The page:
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Today in 1933, US Patent 2121458 A was issued, an invention of Wilhelm Vogelbuseh, for his “Apparatus And Process for Aerating Wort in Yeast Production.” There’s no Abstract, although in the description it includes this summary:

In the production of yeast, air is supplied to the wort during the fermentation in order to meet the oxygen requirements of the multiplying cells and also to render harmless the interchange products which are produced. Hitherto, compressed air from an air pump has usually been introduced into the wort through a rigidly mounted tube system which is placed horizontally at the bottom of the fermenting vat and the separate tubes of which are provided with holes. The attempts in recent years to reduce the size of the air bubbles have led to the diameter of the air outlet holes being reduced down to 0.3 mm. On account of the danger of stoppage and the difficulty of keep through such holes. Distributing devices provided with tubes or boxes of burnt clay, stoneware, sintered glass, etc. to act as air outlet surfaces have been used. The saving in power, however, does not correspond to the reduction of the amount of air as these materials, on account of their smaller permeability, require a higher operating pressure. keep such a body perfectly clean as is required for avoiding contamination.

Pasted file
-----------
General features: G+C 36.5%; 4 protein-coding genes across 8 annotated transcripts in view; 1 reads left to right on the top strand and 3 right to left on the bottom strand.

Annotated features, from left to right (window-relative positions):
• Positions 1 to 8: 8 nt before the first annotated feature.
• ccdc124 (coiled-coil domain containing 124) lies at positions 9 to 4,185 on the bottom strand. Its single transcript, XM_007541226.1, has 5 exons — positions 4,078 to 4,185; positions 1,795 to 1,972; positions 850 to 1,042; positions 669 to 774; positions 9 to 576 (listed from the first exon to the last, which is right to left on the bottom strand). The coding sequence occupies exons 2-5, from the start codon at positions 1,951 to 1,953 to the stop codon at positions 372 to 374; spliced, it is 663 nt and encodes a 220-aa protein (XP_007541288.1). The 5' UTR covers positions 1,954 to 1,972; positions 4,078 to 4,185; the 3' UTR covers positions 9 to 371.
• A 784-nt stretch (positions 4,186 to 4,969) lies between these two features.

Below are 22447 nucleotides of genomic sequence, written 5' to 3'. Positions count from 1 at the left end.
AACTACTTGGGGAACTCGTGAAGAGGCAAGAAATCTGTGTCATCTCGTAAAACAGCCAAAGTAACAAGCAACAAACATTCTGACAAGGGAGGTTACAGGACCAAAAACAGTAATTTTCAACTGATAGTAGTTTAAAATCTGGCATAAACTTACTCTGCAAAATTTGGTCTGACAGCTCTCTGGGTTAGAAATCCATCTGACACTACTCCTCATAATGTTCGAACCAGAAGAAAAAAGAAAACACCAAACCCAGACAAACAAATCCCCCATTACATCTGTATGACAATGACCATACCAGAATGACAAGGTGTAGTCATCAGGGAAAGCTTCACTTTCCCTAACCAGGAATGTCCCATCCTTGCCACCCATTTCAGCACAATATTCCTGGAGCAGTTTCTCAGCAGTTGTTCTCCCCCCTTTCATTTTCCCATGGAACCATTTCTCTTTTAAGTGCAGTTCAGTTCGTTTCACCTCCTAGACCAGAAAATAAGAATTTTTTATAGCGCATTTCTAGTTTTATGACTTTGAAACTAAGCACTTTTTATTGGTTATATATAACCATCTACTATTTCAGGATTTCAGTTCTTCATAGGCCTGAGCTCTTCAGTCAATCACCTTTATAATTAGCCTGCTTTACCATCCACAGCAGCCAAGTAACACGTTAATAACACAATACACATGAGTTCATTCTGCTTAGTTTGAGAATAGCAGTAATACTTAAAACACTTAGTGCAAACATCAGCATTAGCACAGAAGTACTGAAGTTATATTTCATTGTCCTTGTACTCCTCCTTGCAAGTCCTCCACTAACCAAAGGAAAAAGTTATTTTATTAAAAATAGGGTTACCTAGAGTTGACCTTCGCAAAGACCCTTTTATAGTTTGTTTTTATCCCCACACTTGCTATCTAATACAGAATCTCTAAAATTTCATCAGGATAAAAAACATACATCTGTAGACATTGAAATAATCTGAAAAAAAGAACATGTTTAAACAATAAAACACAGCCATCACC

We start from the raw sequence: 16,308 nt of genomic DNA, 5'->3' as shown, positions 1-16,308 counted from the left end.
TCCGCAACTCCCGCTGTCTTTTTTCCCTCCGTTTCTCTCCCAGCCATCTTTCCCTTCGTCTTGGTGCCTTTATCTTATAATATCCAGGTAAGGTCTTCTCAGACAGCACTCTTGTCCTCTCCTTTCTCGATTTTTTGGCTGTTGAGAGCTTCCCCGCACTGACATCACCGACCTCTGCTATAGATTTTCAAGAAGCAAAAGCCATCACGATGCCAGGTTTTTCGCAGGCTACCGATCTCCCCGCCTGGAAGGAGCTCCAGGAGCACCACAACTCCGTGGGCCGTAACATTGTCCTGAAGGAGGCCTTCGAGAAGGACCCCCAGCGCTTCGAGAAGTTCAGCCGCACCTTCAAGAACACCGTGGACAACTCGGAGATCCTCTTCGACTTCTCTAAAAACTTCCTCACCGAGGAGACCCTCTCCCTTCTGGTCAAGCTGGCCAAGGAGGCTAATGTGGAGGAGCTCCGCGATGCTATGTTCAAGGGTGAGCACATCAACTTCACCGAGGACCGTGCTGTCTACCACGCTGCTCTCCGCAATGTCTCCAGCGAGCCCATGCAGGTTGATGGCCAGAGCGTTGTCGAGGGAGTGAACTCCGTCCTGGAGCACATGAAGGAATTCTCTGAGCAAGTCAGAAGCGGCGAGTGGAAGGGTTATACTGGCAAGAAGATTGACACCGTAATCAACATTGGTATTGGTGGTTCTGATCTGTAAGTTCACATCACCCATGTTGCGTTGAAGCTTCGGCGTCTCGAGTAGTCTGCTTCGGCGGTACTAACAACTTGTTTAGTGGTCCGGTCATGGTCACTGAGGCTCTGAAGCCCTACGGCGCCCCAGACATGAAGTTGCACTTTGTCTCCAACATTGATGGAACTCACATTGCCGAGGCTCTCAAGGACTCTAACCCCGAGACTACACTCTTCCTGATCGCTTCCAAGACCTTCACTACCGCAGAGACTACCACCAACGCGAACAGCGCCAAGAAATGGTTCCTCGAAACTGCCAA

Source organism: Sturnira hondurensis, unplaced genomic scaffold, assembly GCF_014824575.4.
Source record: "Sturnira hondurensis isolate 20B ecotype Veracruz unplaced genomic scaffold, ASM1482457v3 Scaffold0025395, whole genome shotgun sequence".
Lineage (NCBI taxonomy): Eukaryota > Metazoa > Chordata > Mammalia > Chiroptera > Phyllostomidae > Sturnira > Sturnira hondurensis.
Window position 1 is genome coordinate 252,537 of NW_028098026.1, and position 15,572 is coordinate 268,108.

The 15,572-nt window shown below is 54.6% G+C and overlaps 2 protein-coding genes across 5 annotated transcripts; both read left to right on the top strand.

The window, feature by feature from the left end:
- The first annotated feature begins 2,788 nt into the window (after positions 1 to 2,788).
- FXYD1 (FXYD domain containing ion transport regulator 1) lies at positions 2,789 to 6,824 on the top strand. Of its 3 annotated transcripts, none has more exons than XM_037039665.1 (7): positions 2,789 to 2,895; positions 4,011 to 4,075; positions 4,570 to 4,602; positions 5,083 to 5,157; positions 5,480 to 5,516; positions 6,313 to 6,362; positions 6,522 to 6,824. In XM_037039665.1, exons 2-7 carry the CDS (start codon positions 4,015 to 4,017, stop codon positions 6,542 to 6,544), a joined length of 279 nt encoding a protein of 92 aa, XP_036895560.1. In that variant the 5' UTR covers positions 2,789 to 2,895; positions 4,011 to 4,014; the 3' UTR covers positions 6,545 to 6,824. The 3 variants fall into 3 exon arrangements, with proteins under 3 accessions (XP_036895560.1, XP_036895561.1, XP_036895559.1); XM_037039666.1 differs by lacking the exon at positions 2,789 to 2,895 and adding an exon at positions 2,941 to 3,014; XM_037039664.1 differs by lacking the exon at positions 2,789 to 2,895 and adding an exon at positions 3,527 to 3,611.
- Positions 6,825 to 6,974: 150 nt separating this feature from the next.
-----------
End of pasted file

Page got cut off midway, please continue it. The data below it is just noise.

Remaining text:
The object of the invention is to avoid these disadvantages, and the invention consists in that a hollow body of suitable shape serving for delivery large openings and which, in the direction of movement, offers as little resistance as possible and allows the air to escape preferably in a direction different from the direction of movement and preferably at right angles or approximately at right angles thereto is moved through could hitherto only be obtained in the yeast industry by using the above-mentioned ceramic materials for the air supply member. In addition, it is difficult to ring the air into the liquid through comparative count of the above-mentioned disadvantages, have not become widely used.

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Patent No. 2750945A: Hop-Picking Machine

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Today in 1956, US Patent 2750945 A was issued, an invention of Millard E. Crowley, for his “Hop-Picking Machine.” There’s no Abstract, although in the description it includes this summary:

Having set forth the invention broadly, included among the objects thereof are the following: to provide a hop picking machine capable of the simultaneous raking of hops from vines and short arms; to provide apparatus capable of multi-directional combing of hop vines and arms; to combine in a single machine, functions heretofore deemed characteristic of separate machines, as well as, to produce additional functions without the necessity of employing all parts required by the separate machines; to combine in a single machine, capable of continuous operation over extended time intervals, the functions of hop vine and arm picking; and to provide a short arm picker per se capable of optimum picking action.

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Patent No. 2245650A: Grain Separating Machine